“Pay me now or pay me later” -- Mr. Goodwrench
I asked people, “If you were going to buy a house on the side of a mountain, would you want to know what the foundation was?”
Purchasing an R.V. can be likely the most expensive purchase you make outside of your house.
Quite often I ask folks if they paid more money for their R.V. than their first house? Hands shoot up everywhere. So, I ask about the second house, the third house; again, hands go up.
The point is made that purchasing an R.V. is a substantial investment.
I ask people “How many of you test drove your motorhome, pulled your 5th wheel or hauled your camper?” Maybe a quarter of the hands go up and that is a generous estimate! If they did drive or pull it, it was on a nice preselected route by the salesman. It was most likely not with truck passing, road construction, windy conditions, truck ruts and various bumps, bridge transitions, etc. these are real-world conditions you are guaranteed to experience once you get out on the road!
One thing I’ve learned over the years is almost any motorhome or RV will drive fine, on a smooth road without real-world ruts, bumps and passing trucks in windy conditions.
The bottom line is people fall in love with the floor plan and all the nice features, which is only natural.
Recently, I had some friends sell their coach that we had completed a lot of upgrades on, which they loved. But they really wanted a diesel coach. They were able to sell their coach for their asking price and purchase a used diesel. When I next saw them at a rally where we were working, I found out about their new coach, a used Beaver Patriot.
It sounds good, right? Beaver had a name that was synonymous with quality. To this day I tell some folks if they own a Beaver Coach they may want to consider keeping it and fixing anything to keep it on the road.
The only problem with my friends’ purchase, it was a very early model. When I first looked at this motorhome, it was beautiful inside and out. We never put it over a pit since we were at a rally, so I did not have the advantage of inspecting it from that angle.
My friend did a lot of work on the Beaver, he spent several days putting all-new airbags on it. I did a visual inspection on the front end as I lay on the ground, everything appeared good other than I recommended a blueprinted steering gear and shocks, M.C.U.’s (Motion Control Units) and Safe-T-Plus steering control.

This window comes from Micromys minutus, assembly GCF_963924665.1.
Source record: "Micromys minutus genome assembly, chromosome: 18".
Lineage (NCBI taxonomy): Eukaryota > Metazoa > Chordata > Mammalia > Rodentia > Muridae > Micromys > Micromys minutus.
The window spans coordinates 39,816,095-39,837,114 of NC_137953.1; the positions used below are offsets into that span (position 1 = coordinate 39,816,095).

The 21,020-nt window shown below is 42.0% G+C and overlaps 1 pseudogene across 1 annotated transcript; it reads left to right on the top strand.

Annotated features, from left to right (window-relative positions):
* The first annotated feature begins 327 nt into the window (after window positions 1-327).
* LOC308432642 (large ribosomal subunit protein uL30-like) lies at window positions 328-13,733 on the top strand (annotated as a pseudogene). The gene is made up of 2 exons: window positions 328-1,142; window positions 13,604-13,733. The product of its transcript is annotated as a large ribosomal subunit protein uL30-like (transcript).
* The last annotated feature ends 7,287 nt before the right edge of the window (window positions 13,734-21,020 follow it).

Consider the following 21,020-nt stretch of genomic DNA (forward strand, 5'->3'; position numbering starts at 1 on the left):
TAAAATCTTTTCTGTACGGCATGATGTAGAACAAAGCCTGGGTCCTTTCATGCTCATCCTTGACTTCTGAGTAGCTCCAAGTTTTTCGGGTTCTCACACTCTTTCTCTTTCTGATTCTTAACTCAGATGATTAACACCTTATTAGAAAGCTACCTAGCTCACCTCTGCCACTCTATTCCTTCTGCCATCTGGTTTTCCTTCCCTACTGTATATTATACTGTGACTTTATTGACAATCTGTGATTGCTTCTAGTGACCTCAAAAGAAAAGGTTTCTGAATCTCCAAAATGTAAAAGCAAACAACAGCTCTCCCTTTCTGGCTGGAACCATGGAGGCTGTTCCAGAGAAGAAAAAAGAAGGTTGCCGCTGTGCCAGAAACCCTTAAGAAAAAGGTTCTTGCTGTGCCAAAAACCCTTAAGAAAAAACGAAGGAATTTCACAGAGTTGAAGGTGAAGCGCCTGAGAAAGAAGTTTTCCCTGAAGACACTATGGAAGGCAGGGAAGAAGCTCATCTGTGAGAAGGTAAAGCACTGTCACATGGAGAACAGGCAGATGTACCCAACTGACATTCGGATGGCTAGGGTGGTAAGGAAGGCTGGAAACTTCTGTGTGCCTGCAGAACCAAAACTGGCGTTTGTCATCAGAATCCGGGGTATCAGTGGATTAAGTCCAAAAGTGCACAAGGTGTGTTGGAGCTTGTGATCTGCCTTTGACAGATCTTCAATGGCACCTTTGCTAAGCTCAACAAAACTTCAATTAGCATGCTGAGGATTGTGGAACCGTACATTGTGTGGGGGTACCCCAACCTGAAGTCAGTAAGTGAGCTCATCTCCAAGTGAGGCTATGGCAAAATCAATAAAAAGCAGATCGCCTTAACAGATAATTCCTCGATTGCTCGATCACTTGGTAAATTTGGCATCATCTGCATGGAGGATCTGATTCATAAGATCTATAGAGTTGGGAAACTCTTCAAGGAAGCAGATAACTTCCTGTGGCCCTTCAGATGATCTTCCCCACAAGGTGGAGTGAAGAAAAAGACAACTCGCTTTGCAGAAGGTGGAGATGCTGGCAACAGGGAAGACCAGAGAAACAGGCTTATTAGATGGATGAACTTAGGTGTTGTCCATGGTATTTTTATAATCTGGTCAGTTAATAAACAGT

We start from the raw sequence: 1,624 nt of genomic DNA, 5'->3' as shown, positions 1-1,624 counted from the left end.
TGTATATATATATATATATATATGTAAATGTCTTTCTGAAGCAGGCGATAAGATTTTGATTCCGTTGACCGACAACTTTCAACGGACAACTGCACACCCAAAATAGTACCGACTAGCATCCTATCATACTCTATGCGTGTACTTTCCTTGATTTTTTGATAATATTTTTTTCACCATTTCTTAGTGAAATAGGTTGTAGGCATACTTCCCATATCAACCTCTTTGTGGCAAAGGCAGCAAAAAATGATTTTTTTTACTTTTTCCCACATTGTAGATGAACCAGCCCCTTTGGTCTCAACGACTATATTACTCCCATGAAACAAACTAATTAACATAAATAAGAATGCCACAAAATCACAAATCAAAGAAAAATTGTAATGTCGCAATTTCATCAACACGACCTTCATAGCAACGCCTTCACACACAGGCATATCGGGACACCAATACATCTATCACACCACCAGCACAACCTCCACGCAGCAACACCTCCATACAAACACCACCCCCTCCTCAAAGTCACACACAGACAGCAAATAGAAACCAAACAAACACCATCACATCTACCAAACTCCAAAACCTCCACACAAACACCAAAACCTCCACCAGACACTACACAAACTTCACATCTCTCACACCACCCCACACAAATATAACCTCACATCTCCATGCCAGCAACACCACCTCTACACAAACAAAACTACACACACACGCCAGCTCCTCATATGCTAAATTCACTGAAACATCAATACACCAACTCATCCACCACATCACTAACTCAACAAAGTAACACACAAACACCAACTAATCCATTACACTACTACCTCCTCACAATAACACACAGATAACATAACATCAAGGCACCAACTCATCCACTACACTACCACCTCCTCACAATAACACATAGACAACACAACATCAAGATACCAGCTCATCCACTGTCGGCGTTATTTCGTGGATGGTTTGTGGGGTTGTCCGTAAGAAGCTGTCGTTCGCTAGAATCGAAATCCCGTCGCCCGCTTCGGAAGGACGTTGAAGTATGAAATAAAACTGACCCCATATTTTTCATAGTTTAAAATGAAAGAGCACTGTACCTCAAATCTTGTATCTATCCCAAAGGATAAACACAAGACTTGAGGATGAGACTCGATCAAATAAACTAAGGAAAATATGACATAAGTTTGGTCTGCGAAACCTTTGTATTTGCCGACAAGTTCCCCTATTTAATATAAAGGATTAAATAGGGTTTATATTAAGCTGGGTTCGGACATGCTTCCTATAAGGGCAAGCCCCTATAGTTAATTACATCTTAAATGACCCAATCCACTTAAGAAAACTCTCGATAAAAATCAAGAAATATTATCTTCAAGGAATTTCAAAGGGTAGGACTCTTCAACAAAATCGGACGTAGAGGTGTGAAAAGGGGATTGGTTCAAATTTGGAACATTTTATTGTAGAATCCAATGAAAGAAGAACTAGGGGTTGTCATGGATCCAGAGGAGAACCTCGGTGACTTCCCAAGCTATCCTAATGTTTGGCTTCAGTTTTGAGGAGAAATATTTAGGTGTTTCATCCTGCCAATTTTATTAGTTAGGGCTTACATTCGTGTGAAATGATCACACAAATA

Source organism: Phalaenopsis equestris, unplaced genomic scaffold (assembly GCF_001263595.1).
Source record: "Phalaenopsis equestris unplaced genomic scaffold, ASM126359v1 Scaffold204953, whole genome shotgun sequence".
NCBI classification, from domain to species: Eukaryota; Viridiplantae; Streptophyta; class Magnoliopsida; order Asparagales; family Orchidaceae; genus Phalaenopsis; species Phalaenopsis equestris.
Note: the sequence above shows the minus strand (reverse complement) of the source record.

We said, “See you later!” he headed east on his first long trip with this rig and we headed out on an airplane the next day to an FMCA rally.
We were hoping to see them in a few weeks, as they could stop at our shop on their way home. We heard from them, all right! We got a text saying they were broke down in a little town in Central Oregon, Chemult. My friend said a trac bar had come loose. That sounded like an easy fix, right? I tried finding a welder to go up there to repair it. I was not having much success with that plan.
When I saw the first photos, I was horrified! Someone had had their trac bar come loose before and done a horrible patch job on it!
I had a friend who owns a wrecker service and a repair shop in Medford, OR. He said he would go all the way up there, even though it was Sunday, and get that disabled coach down to the Rogue Valley.
He got them to our shop alright! He reached them in Chemult around 5:00 PM Sunday and after a lot of work and “MacGyvering” arrived at our shop at 4:00 AM Monday morning.
I had two expert welders look at the situation, one of them had a $25,000 minimum. The other one was about 15,000.
The first magnum chassis was built by folks who were just getting started in the chassis business. The cost of an RPA is $306 for a complete test drive before and after plus the weights on all four corners seems like a bargain and a detailed evaluation of all the steering and ride characteristics.
I know our experienced techs, Eric Beck of 26 years, would have seen what I missed just giving it a quick glance at an RV Park!
I really felt awful that I had not seen it. However, in all my years, this was a new one on me. When they first started making the Magnum Chassis, they may have only made 5 or less of a certain model.
Lesson learned: Make sure and find out the idiosyncrasies of a certain chassis BEFORE you buy.
The same thing is true for the rest of the coach. Find out about the roof, look for signs of water damage, slide mechanism problems, etc.
His towing insurance would not send a tow truck for him with a low boy. I am so grateful for my friend who went above and beyond the call to help this brother and his wife as they were stranded. Ed did an amazing job chaining up that rear suspension, so he could move them from their host’s front yard in Chemult.
Yes, the insurance miraculously covered the repair, probably because the rest of the coach was in great shape as well as the prayers that God answered because the repairs were about what he paid for the coach and they were looking at totaling it out.
So, before you decide on that used coach, motorhome, camper, trailer, or 5th wheel, be sure to get a pre-purchase inspection from a trusted RV repair mechanic. You could save yourself from a lot of headaches and be thankful an expert pair of eyes are looking out for you.
If you want the team at Henderson’s Line-Up in Grants Pass, Oregon to do the RV inspection and repairs for you, we would love to be of service. We invite you to book an appointment and watch the video we created to prepare the RV for a thorough inspection.
P.S. If you would like to see the first chapter of Robert Henderson’s new book, Living Life One Mile At A Time, click here.